As the recession worsens, more and more animals need help, and fewer and fewer funding sources are available to animal rescue non-profits.
“This is the worst year we’ve seen. I think that’s true for everybody in this business,” said Karen Owens, who with her husband Jim operates the S.T.A.R. ranch animal rescue organization.
S.T.A.R. ranch, though, is not your average animal rescue organization.
“This is a cross between an animal rescue, a M.A.S.H. unit, and a hospice,” said Jim.
On a recent Wednesday morning at the ranch — located in the Jonathan Creek community of Haywood County near Interstate 40 — the Owens had 83 animals on the premises, all of them rescued from Haywood County homes and farms.
Just before lunch, Karen filled the horses’ feed bucket. Lucy, a 24-year-old Belgian draft horse, has gained 500 pounds since she was rescued in November of last year. Lucy was saved from a farmstead where she had developed laminitis, or Barbaro’s Syndrome, an often-deadly hoof condition. Lucy’s hind legs had withered, and she was in chronic pain because of multiple abscesses. She couldn’t even lie down to sleep, because she knew she wouldn’t be able to push herself back up.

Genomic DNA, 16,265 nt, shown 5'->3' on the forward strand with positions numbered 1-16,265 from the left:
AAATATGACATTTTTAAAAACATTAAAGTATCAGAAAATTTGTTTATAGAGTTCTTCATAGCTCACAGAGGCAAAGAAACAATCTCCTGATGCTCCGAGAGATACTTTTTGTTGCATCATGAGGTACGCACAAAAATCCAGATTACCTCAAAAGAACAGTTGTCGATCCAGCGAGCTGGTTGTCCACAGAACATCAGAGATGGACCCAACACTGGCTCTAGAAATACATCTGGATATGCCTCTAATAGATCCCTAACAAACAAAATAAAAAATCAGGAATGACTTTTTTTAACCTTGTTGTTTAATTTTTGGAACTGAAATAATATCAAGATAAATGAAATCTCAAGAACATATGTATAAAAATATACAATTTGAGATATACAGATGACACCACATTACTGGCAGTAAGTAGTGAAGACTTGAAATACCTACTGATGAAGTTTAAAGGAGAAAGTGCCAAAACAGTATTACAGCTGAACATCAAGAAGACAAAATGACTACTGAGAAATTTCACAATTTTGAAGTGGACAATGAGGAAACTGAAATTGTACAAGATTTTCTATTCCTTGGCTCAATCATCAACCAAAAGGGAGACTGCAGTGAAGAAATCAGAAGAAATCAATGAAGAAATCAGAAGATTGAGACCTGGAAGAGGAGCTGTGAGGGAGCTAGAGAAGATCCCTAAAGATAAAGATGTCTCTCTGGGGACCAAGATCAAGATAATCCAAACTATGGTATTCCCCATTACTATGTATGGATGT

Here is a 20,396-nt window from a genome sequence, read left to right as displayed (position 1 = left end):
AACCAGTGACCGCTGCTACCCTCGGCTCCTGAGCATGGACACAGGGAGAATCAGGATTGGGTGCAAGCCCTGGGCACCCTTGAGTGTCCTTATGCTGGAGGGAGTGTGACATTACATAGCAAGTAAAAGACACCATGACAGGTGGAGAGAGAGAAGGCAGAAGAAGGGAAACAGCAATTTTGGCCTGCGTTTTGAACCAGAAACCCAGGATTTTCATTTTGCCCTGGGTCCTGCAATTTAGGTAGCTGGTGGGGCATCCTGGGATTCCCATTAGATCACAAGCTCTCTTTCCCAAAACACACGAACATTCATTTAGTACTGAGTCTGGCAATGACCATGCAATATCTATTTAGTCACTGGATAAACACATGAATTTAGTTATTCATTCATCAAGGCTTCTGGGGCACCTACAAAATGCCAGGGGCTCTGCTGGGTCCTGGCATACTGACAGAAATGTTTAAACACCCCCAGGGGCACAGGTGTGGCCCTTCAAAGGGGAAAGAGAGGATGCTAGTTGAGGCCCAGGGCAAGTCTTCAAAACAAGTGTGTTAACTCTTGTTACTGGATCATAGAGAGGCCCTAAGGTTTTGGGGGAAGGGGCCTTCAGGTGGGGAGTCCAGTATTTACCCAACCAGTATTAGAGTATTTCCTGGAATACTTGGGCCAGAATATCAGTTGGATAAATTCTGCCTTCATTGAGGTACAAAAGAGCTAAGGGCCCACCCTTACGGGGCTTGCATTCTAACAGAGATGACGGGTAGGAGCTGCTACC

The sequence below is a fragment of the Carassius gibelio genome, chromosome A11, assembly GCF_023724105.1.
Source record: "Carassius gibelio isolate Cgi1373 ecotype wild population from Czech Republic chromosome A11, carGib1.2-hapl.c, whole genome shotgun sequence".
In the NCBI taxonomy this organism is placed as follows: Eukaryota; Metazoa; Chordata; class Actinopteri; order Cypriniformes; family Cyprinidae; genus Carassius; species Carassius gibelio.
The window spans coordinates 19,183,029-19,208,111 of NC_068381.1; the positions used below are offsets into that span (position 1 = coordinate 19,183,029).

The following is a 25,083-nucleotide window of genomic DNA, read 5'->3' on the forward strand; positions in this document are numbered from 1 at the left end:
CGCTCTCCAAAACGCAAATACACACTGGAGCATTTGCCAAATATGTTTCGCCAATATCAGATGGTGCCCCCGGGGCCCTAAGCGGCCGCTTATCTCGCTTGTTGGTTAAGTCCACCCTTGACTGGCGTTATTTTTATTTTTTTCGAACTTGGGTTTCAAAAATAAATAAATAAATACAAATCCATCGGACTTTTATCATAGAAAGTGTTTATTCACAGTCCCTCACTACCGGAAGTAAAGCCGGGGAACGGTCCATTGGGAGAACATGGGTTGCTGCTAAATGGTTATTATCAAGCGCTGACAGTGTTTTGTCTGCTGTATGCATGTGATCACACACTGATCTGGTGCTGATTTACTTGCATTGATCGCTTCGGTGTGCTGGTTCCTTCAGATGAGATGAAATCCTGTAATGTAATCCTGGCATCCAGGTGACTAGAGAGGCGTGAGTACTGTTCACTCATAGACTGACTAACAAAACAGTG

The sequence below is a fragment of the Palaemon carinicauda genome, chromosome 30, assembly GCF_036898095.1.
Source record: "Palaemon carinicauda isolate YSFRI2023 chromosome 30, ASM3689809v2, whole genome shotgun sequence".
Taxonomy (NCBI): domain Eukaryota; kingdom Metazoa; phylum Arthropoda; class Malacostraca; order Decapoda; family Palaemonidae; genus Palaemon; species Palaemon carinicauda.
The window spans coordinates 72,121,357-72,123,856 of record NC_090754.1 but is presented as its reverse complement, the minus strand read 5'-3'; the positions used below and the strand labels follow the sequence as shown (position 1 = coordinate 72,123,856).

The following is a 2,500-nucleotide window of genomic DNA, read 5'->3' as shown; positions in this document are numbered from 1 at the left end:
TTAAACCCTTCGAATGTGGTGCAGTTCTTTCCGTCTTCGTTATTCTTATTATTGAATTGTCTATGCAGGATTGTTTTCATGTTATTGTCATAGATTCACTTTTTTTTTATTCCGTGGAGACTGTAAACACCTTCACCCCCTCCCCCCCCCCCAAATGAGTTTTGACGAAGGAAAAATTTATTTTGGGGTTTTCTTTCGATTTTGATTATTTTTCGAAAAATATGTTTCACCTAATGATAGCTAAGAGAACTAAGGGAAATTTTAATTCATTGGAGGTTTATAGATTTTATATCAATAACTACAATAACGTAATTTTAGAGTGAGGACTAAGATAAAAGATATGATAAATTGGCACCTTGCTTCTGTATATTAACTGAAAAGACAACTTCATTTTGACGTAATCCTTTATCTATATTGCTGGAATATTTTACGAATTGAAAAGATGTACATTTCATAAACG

“The old saying is ‘If you lose the feet, you lose the horse,’” said Karen, who grew up on a farm in Pickaway County, Ohio, and later played oboe in the Columbus Symphony Orchestra.
All of the Owens’ rescues come from word-of-mouth referrals and a close working relationship with Haywood County Animal Control. Karen might end up driving to a farm where a horse is in distress because his owners can’t afford to feed him. Once there, she often finds other animals in trouble as well.
“It was impossible to rescue the horse and leave the dogs behind,” Karen said.
Although S.T.A.R. has saved hundreds of dogs, cats and goats since 2007, they are the only local outfit that saves horses, which are treated as property by county and state laws, not as pets.
When Karen goes out to rescue animals, she’s also out to change hearts and minds.
“People don’t want to rat out their neighbors or their kin. You got to get into their heads. It’s easier without a uniform,” Karen said.
The ranch is currently home to more than 30 dogs, lots of cats, 14 horses and five goats. Moses, a tricolor goat, was found on the steps of a local church, bleeding from the neck as a result of a coyote attack.
Every animal at S.T.A.R. ranch has a story, and increasingly, those stories are drawing people who have their own issues.
Judy Vail is one of the ranch’s most regular volunteers. For her, scooping cat litter, bottle feeding kittens and administering medicine is a kind of therapy.
“I come here two times a week. It’s my spiritual rehab,” said Vail.
In the past year, the Owens have also welcomed more formal delegations. Young people from Meridian Behavioral Health, the Junaluska Methodist Camp, Upward Bound and Haywood Vocational have all come to experience the feeling of caring for hurt and sick animals.
“There’s an animal here for everybody. It doesn’t matter what a person’s perceived limitations are. It’s a level playing field here. The animals are unconditional,” Karen said.